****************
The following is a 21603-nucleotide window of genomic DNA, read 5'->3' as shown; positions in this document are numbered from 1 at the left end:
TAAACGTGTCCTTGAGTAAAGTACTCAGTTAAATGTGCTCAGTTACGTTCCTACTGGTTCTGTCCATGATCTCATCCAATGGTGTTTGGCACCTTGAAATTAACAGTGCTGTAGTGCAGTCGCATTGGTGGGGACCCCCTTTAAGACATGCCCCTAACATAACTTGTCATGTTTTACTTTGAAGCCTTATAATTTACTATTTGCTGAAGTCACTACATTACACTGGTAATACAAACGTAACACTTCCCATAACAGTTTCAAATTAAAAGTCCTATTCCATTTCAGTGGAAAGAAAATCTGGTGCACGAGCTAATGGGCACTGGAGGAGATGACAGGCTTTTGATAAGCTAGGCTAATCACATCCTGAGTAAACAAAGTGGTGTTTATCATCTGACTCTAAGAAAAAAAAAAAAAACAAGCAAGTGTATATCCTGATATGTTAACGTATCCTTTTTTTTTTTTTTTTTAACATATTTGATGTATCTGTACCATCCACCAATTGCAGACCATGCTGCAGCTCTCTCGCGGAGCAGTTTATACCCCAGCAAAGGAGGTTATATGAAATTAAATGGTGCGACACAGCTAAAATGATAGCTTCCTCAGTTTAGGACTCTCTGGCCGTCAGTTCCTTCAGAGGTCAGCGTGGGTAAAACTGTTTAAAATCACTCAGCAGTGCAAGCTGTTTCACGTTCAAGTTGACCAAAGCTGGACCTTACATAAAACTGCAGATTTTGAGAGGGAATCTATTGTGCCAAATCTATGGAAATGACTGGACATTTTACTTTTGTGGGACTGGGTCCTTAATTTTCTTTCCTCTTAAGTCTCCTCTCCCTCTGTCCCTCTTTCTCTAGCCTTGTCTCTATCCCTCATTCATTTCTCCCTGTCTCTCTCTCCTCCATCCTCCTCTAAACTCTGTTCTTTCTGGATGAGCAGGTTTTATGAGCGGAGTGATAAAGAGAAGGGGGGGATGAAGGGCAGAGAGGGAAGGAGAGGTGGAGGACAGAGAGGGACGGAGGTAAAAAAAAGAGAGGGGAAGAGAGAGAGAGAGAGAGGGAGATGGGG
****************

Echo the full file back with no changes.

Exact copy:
The following is a 21603-nucleotide window of genomic DNA, read 5'->3' as shown; positions in this document are numbered from 1 at the left end:
TAAACGTGTCCTTGAGTAAAGTACTCAGTTAAATGTGCTCAGTTACGTTCCTACTGGTTCTGTCCATGATCTCATCCAATGGTGTTTGGCACCTTGAAATTAACAGTGCTGTAGTGCAGTCGCATTGGTGGGGACCCCCTTTAAGACATGCCCCTAACATAACTTGTCATGTTTTACTTTGAAGCCTTATAATTTACTATTTGCTGAAGTCACTACATTACACTGGTAATACAAACGTAACACTTCCCATAACAGTTTCAAATTAAAAGTCCTATTCCATTTCAGTGGAAAGAAAATCTGGTGCACGAGCTAATGGGCACTGGAGGAGATGACAGGCTTTTGATAAGCTAGGCTAATCACATCCTGAGTAAACAAAGTGGTGTTTATCATCTGACTCTAAGAAAAAAAAAAAAAACAAGCAAGTGTATATCCTGATATGTTAACGTATCCTTTTTTTTTTTTTTTTTAACATATTTGATGTATCTGTACCATCCACCAATTGCAGACCATGCTGCAGCTCTCTCGCGGAGCAGTTTATACCCCAGCAAAGGAGGTTATATGAAATTAAATGGTGCGACACAGCTAAAATGATAGCTTCCTCAGTTTAGGACTCTCTGGCCGTCAGTTCCTTCAGAGGTCAGCGTGGGTAAAACTGTTTAAAATCACTCAGCAGTGCAAGCTGTTTCACGTTCAAGTTGACCAAAGCTGGACCTTACATAAAACTGCAGATTTTGAGAGGGAATCTATTGTGCCAAATCTATGGAAATGACTGGACATTTTACTTTTGTGGGACTGGGTCCTTAATTTTCTTTCCTCTTAAGTCTCCTCTCCCTCTGTCCCTCTTTCTCTAGCCTTGTCTCTATCCCTCATTCATTTCTCCCTGTCTCTCTCTCCTCCATCCTCCTCTAAACTCTGTTCTTTCTGGATGAGCAGGTTTTATGAGCGGAGTGATAAAGAGAAGGGGGGGATGAAGGGCAGAGAGGGAAGGAGAGGTGGAGGACAGAGAGGGACGGAGGTAAAAAAAAGAGAGGGGAAGAGAGAGAGAGAGAGAGGGAGATGGGG